It turns out that Mallett’s talent for art stems as much from his father as well as his teachers at school, as the contemporary artist with a passion for landscapes and figurative art explains; and which also underlines the fact that painting isn’t a sudden mid-life whim in Mallett’s case; “I liked art at school, and my dad was an amateur artist who loved to experiment with colours. We did a lot of art together. And I had a good teacher at school too and did art at A-level before studying for a history and art degree." After gaining his degree and embarking on his aforementioned TV career, Mallett still found the time to practice his art, always taking his watercolours on location with him and would regularly be seen painting between camera takes. Looking back at his formative years though, and Mallett talks of how Mallett Snr encouraged his son with oil paints, and he recalls the sheer excitement of the mixing of the paints and the administering of his medium on the canvas. Patience was indeed a virtue according to Mallett; it had to be as he remembers more than anything how long it would take for the paints to dry. Even on the family holidays, Mallett Snr would pack his paints and go off and paint the scenery which confronted him, which often would add to the collection of paintings that would hang from the walls of the Mallett family home.Mallett Jnr waxes lyrical about the smell of the paint too, all fond memories and the starting point to what has become the latest creative chapter in his life being played out today.

Mallet sought inspiration from a host of artistic influences during his formative years, and learned invaluable lessons by studying the works of household names like the Impressionist, Monet and the classic English painter, Turner, whilst also absorbing much knowledge which he’d use in his own later compositions from the equally revered likes of the 17th century Dutch masters, Vermeer and Hobbema. For Mallett; “Part of the attraction is being engrossed in the subject," he says, adding: "Landscapes are my main thing and I'm disappointed if they don't have enough colour in them. I like looking at the contrasts of light and shade and colour."

Today Mallett is settled with his own family in Cookham, Berkshire, a village which was captured on canvas by the great British artist, Stanley Spencer, and it’s a return to the old and traditional values and institutions which Mallett has turned to in recent times to paint physically uplifting pictures of a Britain which he fears is rapidly disappearing. The quintessential red phone boxes and post-boxes that once peppered the thoroughfares of the UK’s rural and suburban areas are fast becoming an endangered species which hasn’t gone unnoticed by Mallett, who was desperate to capture the essence of this decreasing sight and heighten awareness in the course of his beautifully engaging pictorial studies of the genres. In his own inimitable style Mallett concurs; “I mean, when was the last time you actually used one? Probably 15 or 16 years ago”.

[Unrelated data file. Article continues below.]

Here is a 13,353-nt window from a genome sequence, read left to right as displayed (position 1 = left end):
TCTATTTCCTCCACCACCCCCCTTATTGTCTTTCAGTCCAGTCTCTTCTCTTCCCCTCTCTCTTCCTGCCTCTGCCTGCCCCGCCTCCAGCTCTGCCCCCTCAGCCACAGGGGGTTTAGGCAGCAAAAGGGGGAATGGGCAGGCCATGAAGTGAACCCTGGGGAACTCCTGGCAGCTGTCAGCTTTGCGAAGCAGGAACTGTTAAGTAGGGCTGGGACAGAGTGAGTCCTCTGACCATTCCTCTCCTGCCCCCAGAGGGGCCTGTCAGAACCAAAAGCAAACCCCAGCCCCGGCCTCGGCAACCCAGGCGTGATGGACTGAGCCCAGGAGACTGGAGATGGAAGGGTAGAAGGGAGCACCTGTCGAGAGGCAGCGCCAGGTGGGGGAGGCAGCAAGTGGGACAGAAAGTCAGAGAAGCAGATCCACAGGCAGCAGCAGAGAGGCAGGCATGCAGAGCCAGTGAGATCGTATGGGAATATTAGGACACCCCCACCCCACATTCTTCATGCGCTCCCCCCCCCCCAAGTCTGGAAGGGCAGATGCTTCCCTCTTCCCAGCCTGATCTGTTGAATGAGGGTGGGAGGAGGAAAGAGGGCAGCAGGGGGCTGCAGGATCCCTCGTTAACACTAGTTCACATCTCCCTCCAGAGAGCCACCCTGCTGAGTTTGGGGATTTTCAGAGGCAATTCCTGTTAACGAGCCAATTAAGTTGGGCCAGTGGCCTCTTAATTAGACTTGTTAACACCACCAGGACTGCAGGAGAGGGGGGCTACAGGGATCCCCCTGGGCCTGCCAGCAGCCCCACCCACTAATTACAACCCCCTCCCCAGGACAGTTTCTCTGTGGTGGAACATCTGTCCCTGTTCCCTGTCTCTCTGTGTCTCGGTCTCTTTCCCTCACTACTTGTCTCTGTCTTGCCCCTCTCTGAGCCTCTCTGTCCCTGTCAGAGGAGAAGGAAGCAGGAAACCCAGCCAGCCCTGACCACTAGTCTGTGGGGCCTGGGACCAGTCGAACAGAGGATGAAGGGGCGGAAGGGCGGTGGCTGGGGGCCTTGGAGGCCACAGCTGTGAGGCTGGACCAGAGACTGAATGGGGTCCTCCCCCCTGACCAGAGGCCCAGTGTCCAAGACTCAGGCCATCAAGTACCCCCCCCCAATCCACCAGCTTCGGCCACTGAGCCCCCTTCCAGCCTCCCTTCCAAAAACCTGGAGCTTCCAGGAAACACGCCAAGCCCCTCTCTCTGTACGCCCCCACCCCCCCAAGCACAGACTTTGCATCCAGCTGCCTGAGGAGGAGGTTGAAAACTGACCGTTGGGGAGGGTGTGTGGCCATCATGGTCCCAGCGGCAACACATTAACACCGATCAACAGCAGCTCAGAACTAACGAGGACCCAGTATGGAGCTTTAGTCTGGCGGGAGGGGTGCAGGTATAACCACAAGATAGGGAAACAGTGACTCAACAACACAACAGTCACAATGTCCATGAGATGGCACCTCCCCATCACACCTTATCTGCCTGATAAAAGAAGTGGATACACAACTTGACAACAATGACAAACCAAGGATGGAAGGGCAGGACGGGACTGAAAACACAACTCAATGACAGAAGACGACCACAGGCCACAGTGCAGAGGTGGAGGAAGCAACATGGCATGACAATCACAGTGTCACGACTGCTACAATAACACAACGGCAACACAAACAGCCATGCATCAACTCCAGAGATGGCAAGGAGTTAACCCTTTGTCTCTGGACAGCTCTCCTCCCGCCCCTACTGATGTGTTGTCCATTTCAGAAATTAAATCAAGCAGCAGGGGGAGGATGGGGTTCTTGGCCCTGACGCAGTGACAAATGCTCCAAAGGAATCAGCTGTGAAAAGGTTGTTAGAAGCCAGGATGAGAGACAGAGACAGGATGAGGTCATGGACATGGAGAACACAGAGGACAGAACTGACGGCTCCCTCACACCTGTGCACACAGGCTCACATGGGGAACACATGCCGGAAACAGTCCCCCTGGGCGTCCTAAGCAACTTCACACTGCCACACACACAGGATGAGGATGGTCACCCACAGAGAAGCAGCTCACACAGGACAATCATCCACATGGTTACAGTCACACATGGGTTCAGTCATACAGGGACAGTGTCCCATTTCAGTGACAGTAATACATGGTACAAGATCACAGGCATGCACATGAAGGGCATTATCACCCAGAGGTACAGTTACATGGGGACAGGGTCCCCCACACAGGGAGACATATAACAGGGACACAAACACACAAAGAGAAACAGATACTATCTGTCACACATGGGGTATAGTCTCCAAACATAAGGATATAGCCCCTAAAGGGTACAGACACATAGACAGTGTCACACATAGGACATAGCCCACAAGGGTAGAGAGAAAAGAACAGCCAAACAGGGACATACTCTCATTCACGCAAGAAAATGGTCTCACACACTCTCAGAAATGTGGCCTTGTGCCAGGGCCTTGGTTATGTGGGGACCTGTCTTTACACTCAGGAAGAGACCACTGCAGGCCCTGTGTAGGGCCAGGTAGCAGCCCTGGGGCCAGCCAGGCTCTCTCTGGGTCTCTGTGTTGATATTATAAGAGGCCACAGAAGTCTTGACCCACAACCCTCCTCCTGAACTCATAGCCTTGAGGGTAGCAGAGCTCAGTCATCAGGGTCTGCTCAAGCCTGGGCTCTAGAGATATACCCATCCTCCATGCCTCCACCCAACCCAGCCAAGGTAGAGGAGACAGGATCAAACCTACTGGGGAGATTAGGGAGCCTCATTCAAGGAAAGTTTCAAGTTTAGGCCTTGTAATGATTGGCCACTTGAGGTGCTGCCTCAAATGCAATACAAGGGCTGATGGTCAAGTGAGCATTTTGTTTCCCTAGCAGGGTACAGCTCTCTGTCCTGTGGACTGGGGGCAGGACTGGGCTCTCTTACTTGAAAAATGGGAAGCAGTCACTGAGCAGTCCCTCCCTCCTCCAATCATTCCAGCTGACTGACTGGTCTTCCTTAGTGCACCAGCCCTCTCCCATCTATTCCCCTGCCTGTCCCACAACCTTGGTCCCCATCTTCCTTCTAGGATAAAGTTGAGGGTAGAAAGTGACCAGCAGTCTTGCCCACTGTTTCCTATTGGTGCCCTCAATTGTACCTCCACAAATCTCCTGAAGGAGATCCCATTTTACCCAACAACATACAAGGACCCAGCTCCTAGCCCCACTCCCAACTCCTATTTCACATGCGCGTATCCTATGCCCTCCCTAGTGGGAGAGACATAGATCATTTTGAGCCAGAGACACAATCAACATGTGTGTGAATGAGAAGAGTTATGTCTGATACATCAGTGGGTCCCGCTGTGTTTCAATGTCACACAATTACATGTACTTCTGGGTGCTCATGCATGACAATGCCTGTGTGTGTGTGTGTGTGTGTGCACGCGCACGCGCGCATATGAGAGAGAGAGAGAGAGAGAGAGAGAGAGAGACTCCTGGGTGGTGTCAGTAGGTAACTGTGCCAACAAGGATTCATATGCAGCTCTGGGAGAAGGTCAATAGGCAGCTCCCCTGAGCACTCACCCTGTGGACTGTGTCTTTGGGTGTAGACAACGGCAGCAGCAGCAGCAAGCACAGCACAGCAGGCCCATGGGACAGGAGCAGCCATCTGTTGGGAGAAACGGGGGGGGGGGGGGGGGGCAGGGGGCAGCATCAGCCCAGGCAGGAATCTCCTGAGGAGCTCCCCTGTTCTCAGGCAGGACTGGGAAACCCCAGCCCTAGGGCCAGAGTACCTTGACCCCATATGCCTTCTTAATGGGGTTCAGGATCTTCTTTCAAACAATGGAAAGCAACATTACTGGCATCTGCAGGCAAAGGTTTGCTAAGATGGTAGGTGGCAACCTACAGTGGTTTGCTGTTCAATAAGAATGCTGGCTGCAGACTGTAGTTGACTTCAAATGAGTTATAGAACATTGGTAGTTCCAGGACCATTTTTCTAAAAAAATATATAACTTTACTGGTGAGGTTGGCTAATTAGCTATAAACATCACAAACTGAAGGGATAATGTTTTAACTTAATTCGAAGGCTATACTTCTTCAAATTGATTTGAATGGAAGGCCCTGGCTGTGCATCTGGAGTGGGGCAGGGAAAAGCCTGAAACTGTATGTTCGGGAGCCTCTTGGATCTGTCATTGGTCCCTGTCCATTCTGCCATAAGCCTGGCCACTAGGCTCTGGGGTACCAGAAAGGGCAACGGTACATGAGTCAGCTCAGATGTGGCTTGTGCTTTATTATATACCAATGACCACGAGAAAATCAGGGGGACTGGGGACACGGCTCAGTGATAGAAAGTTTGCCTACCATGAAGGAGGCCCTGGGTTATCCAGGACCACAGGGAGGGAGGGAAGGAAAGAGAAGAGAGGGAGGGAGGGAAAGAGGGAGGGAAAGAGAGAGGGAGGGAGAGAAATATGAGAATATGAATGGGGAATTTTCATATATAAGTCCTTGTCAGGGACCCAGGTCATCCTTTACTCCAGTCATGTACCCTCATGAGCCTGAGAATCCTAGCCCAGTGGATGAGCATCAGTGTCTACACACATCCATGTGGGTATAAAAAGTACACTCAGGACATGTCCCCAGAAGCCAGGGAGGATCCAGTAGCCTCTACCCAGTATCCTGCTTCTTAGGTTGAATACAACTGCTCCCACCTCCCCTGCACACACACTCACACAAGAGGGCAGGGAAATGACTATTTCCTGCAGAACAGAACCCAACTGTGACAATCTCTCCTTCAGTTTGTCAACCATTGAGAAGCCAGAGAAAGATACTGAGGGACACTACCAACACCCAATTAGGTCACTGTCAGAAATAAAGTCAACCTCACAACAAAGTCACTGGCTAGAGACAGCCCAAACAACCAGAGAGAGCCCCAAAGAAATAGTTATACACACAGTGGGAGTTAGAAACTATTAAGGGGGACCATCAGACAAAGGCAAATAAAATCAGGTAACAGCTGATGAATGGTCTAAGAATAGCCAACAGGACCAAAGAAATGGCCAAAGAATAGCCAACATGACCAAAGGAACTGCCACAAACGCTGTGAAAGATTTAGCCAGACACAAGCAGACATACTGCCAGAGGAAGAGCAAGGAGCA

Mallett admits to painting every single day, and moreover from still detracting a wealth of pleasure and happiness from it, choosing to favour his long-term preferred mediums of acrylics and oils over any alternative materials to artistically reckon with, and exhibits regularly both locally and nationally through his collaborations with the UK’s leading art publishing houses who gain Mallett’s work even greater exposure. In the last couple of years Mallett has received the ‘Best Up and Coming Artist’ award, handed out by the industry-recognized, Fine Art Trade Guild, and his individual works and collections have been purchased by collectors and investors throughout the UK to date, with some of his original pieces fetching up to £6,000. What’s more in 2002, and to help commemorate the Golden Jubilee of Elizabeth II, Mallett completed a series of 50 portraits of people from around his Berkshire village, included in that list a selection of celebrities such as Jim Rosenthal, Wendy Craig, Toby Cruse, Lorraine Kelly, Ulrika Jonsson and Sir Clive Woodward, as well as Stanley Spencer’s grandson, John. Aside from this, Mallett is also instrumental in fund raising for a number of charitable organisations, chief amongst which are children’s charities and those which support people with autism and Asperger’s Syndrome.